Human-mediated transport of invasive marine species, including ascidians, has been occurring for centuries (Carlton & Hodder 1995, Carlton 2003). The rate of non-native species introductions greatly increased during the 20th century with the dramatic increase in marine travel and the globalization of world economies (Cohen & Carlton 1998). Within the last thirty years, ascidians have invaded numerous habitats worldwide, often with severe consequences.
Every continent except Antarctica has been invaded by non-native ascidians (Lambert & Lambert 1998, Hewitt et al. 2004, Robinson et al. 2005, Rocha & Kremer 2005, Abdul & Sivakumar 2007, Gittenberger 2007). While no ascidians are known to have been introduced to Antarctica (but see Lewis et al. 2005, Lewis et al. 2006), some species have spread from the Antarctic biogeographical province (e.g., Lambert 2004). In recent years ascidian introductions have been occurring with increasing frequency. For example, by 1998 thirteen species of non-native ascidians were established along the California coast, most of which (61%) had arrived within the last 15 years (Lambert & Lambert 1998). Additional species have since invaded (Lambert & Lambert 2003, Bullard et al. 2007a). Similarly, at least five ascidian species have invaded New England within the last thirty years (Whitlatch & Osman 1999, Steneck & Carlton 2001, Bullard et al. 2007a) and four species have invaded Prince Edward Island, Canada within the last eleven years (Ramsay et al. 2007). Worldwide, most coastal areas have experienced similar levels of invasion. Some native species have also increased in abundance within their normal biogeographic boundaries (e.g., Bak et al. 1996).
Ascidians are highly invasive as a group, but some species pose a greater invasion risk than others. In describing the environmental tolerances of ascidians in Spain, Naranjo et al. (1996) divided common Spanish species into three groups: regressive, transgressive and tolerant. These groups roughly correspond to invasiveness. Regressive species (not likely invasive) are largely confined to natural surfaces and cannot tolerate stress, transgressive species (potentially invasive) are pioneering species that are rarely dominant, and tolerant species (likely invasive) thrive in many settings and are very tolerant of stress. Ten out of twenty-seven Spanish species (37% overall) were considered tolerant (Naranjo et al. 1996). Thus, an exceptionally high proportion of ascidians have the strong potential to become invasive.
Some invasive ascidians have been particularly successful and have developed cosmopolitan distributions. For example, Didemnum vexillum (previously Didemnum sp. A; Stefaniak et al. 2008) has undergone massive population explosions in North American, New Zealand, Europe and Japan (Coutts 2002a, Bullard et al. 2007a, Minchin & Sides 2006, Lambert & Stefaniak 2008, Stefaniak et al. 2008). Many other species including Styela clava (Berman et al. 1992, Coutts & Forrest 2005, Davis & Davis 2007), Ciona intestinalis (McDonald 2004, Nydam & Harrison 2007, LeGresley et al. 2008) and Botrylloides violaceus (Yamaguchi 1975, Lambert & Sanamyan 2001, Steneck & Carlton 2001, Gittenberger 2007) have similar global distributions.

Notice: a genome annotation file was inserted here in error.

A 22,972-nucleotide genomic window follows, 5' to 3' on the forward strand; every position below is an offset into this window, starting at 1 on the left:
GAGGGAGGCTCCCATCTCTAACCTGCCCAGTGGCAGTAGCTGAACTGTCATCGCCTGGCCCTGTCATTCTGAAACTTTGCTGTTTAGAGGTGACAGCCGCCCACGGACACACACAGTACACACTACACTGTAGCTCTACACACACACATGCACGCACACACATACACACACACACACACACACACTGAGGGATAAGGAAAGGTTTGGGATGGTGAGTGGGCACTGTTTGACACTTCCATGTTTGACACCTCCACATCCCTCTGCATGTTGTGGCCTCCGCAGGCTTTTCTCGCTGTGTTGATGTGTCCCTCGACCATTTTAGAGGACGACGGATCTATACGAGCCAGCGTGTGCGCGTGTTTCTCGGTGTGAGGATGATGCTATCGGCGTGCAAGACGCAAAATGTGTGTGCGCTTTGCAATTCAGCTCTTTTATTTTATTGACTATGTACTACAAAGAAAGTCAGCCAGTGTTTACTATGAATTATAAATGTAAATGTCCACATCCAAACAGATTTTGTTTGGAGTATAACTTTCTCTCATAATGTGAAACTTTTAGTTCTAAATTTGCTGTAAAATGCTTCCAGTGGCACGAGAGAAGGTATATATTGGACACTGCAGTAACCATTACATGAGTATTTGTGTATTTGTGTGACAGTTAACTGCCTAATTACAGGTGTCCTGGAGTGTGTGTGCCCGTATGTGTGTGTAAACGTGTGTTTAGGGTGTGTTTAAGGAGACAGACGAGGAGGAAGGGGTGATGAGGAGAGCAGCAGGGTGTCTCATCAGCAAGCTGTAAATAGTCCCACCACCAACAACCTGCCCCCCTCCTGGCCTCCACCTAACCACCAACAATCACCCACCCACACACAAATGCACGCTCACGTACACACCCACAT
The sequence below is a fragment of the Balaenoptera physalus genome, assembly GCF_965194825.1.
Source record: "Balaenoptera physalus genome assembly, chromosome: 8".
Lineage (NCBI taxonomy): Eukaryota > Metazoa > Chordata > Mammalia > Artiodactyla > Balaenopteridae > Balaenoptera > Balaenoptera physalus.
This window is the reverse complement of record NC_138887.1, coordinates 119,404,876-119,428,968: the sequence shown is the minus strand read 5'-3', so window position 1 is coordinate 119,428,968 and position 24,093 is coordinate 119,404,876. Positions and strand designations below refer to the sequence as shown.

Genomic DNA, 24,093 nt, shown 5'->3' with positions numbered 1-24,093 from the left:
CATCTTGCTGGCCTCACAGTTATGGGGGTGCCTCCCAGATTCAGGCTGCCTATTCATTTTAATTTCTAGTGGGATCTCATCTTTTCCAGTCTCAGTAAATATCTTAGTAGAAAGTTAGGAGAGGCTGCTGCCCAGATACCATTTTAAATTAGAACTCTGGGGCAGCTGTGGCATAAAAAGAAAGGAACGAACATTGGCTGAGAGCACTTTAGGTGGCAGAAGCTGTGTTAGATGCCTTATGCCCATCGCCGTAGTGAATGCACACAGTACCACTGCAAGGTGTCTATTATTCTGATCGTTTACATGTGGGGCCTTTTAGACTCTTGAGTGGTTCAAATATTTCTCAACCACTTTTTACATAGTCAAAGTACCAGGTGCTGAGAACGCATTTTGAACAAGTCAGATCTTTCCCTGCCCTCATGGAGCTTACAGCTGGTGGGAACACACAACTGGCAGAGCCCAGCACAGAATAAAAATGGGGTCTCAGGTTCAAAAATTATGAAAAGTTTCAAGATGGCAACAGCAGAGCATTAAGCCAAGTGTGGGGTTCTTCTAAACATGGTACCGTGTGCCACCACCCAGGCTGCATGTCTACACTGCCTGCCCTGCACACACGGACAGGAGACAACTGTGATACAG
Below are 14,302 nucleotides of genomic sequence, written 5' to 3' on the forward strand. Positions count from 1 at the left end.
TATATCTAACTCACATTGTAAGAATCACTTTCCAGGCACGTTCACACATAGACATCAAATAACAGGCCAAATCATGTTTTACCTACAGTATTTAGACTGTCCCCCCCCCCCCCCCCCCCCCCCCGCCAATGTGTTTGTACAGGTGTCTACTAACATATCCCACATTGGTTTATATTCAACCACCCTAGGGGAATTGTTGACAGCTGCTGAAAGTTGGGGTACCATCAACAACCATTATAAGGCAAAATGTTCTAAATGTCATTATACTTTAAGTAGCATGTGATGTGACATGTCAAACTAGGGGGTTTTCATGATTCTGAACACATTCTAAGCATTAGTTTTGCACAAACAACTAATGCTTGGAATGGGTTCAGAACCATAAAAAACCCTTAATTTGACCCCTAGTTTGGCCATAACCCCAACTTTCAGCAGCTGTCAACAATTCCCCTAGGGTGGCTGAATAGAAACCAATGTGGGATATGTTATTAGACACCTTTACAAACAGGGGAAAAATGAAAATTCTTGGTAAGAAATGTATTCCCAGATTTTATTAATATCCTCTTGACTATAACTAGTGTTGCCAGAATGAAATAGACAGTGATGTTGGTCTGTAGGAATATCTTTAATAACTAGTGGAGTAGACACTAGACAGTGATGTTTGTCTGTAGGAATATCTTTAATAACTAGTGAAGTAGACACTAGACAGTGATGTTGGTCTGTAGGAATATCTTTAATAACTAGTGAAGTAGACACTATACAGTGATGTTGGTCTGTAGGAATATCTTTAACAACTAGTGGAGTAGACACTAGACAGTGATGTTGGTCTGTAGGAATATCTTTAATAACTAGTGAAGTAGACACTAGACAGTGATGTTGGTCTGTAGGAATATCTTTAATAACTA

Prince Edward Island, Canada (PEI) provides a striking model of ascidian invasions and their impacts. Non-native ascidians began invading PEI waters in 1997. Since then a total of four species have arrived, Styela clava (1997), Ciona intestinalis (2004), and Botrylloides violaceus and Botryllus schlosseri (both appearing in 2005) (Boothroyd et al. 2002, Ramsay et al. 2007). There is great concern that a fifth species, Didemnum vexillum, will invade in the near future. These ascidians have had tremendous negative effects on PEI's shellfish aquaculture industry. By overgrowing aquaculture equipment and organisms ascidians have made it difficult to process overgrown shellfish and have added significant physical weight to aquaculture gear (e.g., cages, lines, buoys, etc; Figure 1). Prior to the invasions mussel aquaculture contributed >$36 million to PEI's GDP; though the overall economic effects of the invasions have not been tallied, non-native ascidians have increased costs associated with aquaculture due to the additional maintenance, labor and processing required by fouled cultures (Department of Fisheries and Oceans Canada 2006). In 2003 it was estimated that the control of Styela clava cost $0.115 per pound of shellfish harvested (ACRDP 2003). Costs have increased as additional species have arrived. Paradoxically it was likely the initial success of the PEI aquaculture industry that first led to the establishment of the ascidians. The benthic environment of coastal PEI is mostly muddy and has relatively little natural hard substrate. The explosive growth of aquaculture during the 1990s (Department of Agriculture, Fisheries and Aquaculture, PEI 2003), led to a massive increase in the amount of substrate available for ascidian colonization (Locke et al. 2007). Once ascidians became established, transfers of infested aquaculture organisms aided their spread (Locke et al. 2007). Development of effective, economically viable control measures has been a challenge. Despite intense individual, scientific and governmental control efforts ascidian populations in PEI and Atlantic Canada remain in bloom conditions.
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